I’m all for knowledge for knowledge’s sake, and I’m glad some people felt they learned that “biodiversity is related to biological phenomena.” However, learning about biodiversity, and perhaps some about the lives of the animals who are locked up in cages, without learning about the “need for biodiversity conservation ,” doesn’t convince me that zoos are really doing much at all.
Do the data justify keeping animals in captivity and using them as breeding machines? No. Do the data justify what zoo workers call “managementeuthanasia” — what I call “zoothanasia” rather than euthanasia — of the numerous individuals called “surplus animals” who don’t fit into a zoo’s breeding program? No. Do the data justify keeping animals in zoos, even those that are accredited by the United States’ Association of Zoos and Aquariums (AZA) or other organizations? No.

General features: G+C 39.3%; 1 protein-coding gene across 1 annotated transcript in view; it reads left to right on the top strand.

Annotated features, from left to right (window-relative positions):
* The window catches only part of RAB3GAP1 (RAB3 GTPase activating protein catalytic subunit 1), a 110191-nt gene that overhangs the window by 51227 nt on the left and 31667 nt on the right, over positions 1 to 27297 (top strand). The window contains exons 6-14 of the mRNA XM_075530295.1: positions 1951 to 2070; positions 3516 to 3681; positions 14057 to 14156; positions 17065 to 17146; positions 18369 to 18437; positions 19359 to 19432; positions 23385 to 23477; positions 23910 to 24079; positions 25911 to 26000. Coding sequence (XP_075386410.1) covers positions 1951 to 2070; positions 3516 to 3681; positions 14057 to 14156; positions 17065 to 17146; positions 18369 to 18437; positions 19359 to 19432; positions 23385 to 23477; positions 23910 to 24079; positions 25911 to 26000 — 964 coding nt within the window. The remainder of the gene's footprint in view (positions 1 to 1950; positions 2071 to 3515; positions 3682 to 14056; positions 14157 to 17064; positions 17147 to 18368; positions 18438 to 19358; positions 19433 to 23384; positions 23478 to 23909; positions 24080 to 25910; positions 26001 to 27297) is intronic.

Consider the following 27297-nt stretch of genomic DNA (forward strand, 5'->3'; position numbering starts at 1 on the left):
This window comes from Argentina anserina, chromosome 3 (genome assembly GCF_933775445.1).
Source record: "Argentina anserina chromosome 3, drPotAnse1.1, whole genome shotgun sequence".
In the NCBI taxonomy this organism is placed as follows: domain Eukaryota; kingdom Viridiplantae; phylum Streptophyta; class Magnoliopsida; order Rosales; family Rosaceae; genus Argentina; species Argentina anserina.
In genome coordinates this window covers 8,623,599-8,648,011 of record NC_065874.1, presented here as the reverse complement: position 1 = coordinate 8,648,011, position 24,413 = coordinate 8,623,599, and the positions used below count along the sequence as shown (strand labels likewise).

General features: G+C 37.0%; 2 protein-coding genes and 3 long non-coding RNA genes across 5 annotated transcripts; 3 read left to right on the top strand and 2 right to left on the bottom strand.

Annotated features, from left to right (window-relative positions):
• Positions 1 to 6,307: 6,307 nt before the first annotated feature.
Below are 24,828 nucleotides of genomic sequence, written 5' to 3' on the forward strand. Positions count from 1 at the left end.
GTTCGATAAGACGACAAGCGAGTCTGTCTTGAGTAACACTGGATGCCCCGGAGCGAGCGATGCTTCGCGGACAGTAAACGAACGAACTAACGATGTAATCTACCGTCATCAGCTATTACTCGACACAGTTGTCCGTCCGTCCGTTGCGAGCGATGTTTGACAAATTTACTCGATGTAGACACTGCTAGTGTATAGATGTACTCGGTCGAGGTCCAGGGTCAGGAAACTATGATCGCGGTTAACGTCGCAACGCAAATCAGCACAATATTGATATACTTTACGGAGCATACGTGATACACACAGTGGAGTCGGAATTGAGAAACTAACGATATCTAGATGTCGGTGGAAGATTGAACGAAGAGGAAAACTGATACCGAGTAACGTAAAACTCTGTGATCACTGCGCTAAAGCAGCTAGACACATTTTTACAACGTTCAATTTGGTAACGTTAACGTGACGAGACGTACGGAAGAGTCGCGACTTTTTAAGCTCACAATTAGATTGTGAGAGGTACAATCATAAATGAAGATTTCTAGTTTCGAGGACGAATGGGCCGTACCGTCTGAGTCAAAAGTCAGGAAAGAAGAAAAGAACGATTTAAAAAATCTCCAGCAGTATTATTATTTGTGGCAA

Could zoo visitors gain the same knowledge in others ways rather than at the expense of the animals who are kept in zoos? We don’t know, but it seems likely that there are better ways not only to show them that “biodiversity is related to biological phenomena,” but also that there is an urgent and dire need for biodiversity conservation, and they need to do something right now. The visitors need to put their newfound knowledge to work.